Maybe it is just my scenes, lights and material usage but I often see Blender only using a portion of my quad core CPU. I thought extra cores would mean full CPU usage by Blender. But there are still parts of Blender that are single threaded, like the export, fluid sim, python scripts, baking… Really I only see that full CPU usage when I use raytracing.
So gigahertz is still a consideration. If you have the choice between a 2.5ghz 6 core and a 3.0ghz 4 core you may actually get faster renders on the 4 core. It all comes back to your scene type. I recently had luck overclocking (my first attempt) my 3.0ghz quad up to 3.6ghz. So that is something to think about as well. Six hundred more megaherzt per core equals 2.4ghz more computer power.
Yes, warranty is individually for each part. The configuration itself depends on the amount of money you’re willing to spend.
Maybe it is just my scenes, lights and material usage but I often see Blender only using a portion of my quad core CPU.
Yeah, but that’s Blender’s fault… for rendering you can tweak the tile size and threads, see if you have those adjusted. Also, check how fast Cycles goes on a 6-core, it should be pretty fast!
Thanks for all the reponses guys! I was actually able to cancel my order this morning so I am able to start from scratch. This is the video card I’m looking at getting
I looked at it in a benchmark comparison versus other cards in the $100 range, and it blows everything away. I am now deciding if I should even spend the extra money on a 6 core, or if the 4 core is fine. I looked at some benchmarks and the 6 core barely performed better than the 4 core (I’m talking AMD Phenom’s — intel is way too expensive imo). I still want to get a 6 core, just cause it’s not really that much more expensive and I do think rendering would be 6/4’ths quicker (lol I know it’s not that simple). .
I guess a compromise would be to get the 3.0 ghz 6 core for $30 less than the 3.3, but i’m not sure $30 is really worth it for essentially a 1.8 ghz drop off (not including OCing which i’m skeptical about).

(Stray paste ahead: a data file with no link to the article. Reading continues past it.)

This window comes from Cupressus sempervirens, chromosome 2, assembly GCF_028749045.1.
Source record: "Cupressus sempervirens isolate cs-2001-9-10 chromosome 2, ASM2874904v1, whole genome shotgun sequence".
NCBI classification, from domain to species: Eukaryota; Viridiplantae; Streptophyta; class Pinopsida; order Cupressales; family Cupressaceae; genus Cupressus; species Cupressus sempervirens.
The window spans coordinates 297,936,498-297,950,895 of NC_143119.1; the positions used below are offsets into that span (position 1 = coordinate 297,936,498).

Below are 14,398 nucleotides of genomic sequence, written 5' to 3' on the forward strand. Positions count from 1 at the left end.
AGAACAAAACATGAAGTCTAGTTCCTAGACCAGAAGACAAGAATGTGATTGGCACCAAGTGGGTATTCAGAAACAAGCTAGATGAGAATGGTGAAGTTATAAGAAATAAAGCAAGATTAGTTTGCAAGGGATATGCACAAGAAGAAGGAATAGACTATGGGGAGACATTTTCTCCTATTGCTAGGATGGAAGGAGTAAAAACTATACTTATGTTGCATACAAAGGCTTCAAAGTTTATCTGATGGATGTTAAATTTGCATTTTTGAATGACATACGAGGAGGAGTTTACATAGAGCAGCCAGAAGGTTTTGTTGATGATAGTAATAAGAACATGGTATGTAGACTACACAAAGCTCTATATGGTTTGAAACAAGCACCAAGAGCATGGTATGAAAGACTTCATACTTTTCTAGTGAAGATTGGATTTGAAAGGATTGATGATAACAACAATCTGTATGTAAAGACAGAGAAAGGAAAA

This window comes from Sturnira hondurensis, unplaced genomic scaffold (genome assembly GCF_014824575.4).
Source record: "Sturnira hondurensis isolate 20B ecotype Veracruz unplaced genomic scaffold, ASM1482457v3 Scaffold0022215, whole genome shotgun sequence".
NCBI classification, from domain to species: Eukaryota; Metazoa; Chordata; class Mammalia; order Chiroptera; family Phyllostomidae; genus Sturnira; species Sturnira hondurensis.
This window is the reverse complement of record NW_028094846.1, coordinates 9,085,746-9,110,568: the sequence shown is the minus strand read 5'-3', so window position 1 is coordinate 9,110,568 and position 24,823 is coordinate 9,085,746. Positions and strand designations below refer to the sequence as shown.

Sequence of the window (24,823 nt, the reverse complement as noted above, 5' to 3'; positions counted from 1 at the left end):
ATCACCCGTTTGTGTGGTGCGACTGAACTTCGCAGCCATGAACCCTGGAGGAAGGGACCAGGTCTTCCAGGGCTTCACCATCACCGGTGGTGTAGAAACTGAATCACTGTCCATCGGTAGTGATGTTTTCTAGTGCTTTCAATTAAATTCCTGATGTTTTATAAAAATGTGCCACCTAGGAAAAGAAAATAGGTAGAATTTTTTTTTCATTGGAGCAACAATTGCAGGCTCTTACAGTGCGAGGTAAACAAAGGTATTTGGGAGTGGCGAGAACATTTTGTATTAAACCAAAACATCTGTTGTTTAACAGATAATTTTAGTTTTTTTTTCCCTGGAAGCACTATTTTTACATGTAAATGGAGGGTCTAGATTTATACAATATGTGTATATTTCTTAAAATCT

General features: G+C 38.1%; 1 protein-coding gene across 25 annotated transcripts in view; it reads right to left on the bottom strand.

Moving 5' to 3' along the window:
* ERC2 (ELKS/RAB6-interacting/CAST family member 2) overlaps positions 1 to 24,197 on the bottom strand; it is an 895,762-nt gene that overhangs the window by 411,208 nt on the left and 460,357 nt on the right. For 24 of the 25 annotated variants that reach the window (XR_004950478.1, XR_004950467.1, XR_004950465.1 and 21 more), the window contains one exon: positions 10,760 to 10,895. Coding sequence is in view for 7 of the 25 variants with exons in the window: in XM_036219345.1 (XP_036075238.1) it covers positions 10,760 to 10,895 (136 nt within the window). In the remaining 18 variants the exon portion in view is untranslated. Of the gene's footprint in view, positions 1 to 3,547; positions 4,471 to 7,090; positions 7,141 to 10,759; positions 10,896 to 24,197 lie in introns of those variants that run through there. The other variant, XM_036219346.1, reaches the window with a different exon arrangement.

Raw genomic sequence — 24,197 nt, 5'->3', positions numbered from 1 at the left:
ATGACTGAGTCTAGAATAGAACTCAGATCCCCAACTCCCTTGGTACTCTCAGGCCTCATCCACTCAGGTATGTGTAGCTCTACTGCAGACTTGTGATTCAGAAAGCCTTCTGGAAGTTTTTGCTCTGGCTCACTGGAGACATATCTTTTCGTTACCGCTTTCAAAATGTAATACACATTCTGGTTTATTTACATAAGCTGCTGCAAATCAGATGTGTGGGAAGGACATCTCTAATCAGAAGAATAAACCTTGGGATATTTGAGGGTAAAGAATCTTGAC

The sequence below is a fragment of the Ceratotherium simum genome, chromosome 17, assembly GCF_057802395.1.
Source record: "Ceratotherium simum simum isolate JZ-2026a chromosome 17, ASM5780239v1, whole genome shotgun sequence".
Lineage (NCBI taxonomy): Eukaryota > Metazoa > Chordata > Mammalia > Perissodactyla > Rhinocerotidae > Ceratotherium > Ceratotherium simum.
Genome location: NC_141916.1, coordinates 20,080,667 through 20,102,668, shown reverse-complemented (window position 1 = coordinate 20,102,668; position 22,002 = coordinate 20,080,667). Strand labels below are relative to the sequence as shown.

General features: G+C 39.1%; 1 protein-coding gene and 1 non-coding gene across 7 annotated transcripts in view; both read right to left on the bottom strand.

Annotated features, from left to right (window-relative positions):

Anyway’s, thanks again!
you might want to check this out. http://www.videocardbenchmark.net/gpu.php?gpu=GeForce+GTX+260
PS: what is your budget
Sceptical about overclocking? Good! If you are using Blender to render out long animations, your computer will already be getting hot hot hot! If you overclock, you better have good cooling.
Back to the subject at hand. Dude! You have to have a good graphics card with Blender or else GLSL sucks! You need a good graphics card so that you can work fast. If you have a crappy card, then everything in the viewport slows down when you are trying to work.
I was hoping $500 or less
Which I was at $450 without a video card, but that changes things. $100 is pretty much my budget for a VC
including a screen and a mouse a keyboard?
I have the GTX 260 and it is a great mid-level card. I use it for Cycles as well as Octane (which are both GPU renderers) and it works great. I eventually plan on upgrading to the GTX 5xx series card (or maybe even a GTX 6xx series card when it comes out), but the 260 is a great card in the interim.
No, I have all those already.
I do not mean to steal thread but I also need help. I have already selected the CPU and GPU
I need a motherboard and at least 8GB of RAM (enough DIMM to upgrade to 12)
how much RAM do you want?